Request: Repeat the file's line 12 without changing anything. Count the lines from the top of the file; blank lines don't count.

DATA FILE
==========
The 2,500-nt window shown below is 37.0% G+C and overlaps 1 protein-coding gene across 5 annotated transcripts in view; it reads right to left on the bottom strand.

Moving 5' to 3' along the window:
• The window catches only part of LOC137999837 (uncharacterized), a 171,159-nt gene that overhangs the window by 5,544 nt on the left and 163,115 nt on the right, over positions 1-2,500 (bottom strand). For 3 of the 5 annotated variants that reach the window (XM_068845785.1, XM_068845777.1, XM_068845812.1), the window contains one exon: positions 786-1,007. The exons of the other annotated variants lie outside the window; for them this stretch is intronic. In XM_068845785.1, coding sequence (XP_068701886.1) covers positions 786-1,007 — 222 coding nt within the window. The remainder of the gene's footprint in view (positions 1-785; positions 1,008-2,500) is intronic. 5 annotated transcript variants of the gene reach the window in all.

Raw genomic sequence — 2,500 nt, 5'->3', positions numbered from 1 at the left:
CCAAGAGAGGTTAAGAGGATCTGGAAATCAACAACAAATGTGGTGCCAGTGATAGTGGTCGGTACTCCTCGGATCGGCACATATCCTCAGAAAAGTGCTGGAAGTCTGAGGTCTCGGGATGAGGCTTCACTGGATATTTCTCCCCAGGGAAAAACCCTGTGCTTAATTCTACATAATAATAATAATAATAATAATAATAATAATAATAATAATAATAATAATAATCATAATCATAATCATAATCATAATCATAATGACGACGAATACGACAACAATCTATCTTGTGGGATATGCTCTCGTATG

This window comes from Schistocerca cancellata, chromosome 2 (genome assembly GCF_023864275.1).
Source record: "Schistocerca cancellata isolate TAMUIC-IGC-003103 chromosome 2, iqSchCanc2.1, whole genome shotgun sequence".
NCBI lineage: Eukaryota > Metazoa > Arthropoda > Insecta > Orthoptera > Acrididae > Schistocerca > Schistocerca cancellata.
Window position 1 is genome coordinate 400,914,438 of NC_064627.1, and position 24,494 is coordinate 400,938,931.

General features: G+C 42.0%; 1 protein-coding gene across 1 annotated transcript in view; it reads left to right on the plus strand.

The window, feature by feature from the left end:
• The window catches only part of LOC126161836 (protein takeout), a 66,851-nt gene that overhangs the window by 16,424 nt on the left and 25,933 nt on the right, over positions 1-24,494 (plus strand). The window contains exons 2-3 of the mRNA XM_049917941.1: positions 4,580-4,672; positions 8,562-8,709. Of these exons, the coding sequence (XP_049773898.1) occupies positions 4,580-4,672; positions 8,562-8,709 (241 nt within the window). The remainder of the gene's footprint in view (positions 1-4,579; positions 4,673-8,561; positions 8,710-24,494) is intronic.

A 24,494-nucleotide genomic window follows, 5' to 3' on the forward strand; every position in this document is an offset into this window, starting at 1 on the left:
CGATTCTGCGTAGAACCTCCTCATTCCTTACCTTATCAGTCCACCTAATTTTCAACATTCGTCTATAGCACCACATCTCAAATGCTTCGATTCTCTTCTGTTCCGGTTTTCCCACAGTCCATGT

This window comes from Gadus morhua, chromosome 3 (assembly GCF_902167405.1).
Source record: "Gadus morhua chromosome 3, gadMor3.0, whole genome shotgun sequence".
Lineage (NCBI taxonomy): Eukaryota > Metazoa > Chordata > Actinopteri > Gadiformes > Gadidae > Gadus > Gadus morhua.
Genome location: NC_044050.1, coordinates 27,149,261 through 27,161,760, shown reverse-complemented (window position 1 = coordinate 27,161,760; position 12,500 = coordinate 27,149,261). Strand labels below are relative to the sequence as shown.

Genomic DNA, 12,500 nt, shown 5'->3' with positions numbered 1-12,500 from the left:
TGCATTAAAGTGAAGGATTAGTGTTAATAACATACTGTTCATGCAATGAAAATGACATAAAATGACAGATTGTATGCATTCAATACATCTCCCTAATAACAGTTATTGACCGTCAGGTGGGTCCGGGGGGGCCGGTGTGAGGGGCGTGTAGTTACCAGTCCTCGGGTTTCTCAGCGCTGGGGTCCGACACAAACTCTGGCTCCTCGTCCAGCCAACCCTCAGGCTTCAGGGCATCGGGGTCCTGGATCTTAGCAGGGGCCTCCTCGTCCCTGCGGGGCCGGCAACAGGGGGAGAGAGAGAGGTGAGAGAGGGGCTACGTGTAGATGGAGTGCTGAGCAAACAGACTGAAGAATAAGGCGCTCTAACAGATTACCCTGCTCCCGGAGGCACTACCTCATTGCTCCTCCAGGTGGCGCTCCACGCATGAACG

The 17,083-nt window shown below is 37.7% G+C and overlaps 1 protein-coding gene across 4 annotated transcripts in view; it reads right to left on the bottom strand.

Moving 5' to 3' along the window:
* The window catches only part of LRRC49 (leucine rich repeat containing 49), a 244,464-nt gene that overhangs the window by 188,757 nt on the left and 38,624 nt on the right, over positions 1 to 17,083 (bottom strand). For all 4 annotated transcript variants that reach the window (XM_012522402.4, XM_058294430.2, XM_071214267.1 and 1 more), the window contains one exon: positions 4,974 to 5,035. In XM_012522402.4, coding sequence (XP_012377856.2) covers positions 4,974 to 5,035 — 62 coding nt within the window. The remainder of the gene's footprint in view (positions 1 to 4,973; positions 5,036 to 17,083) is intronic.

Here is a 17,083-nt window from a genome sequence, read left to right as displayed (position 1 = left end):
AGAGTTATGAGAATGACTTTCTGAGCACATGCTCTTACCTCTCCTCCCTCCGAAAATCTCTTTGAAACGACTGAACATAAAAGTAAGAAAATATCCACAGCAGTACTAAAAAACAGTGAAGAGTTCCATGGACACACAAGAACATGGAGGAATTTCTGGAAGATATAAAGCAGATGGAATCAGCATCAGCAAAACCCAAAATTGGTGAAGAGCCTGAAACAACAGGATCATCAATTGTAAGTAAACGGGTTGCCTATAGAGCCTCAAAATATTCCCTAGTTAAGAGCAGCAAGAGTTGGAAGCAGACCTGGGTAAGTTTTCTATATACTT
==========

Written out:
• The window catches only part of LOC126161836 (protein takeout), a 66,851-nt gene that overhangs the window by 16,424 nt on the left and 25,933 nt on the right, over positions 1-24,494 (plus strand). The window contains exons 2-3 of the mRNA XM_049917941.1: positions 4,580-4,672; positions 8,562-8,709. Of these exons, the coding sequence (XP_049773898.1) occupies positions 4,580-4,672; positions 8,562-8,709 (241 nt within the window). The remainder of the gene's footprint in view (positions 1-4,579; positions 4,673-8,561; positions 8,710-24,494) is intronic.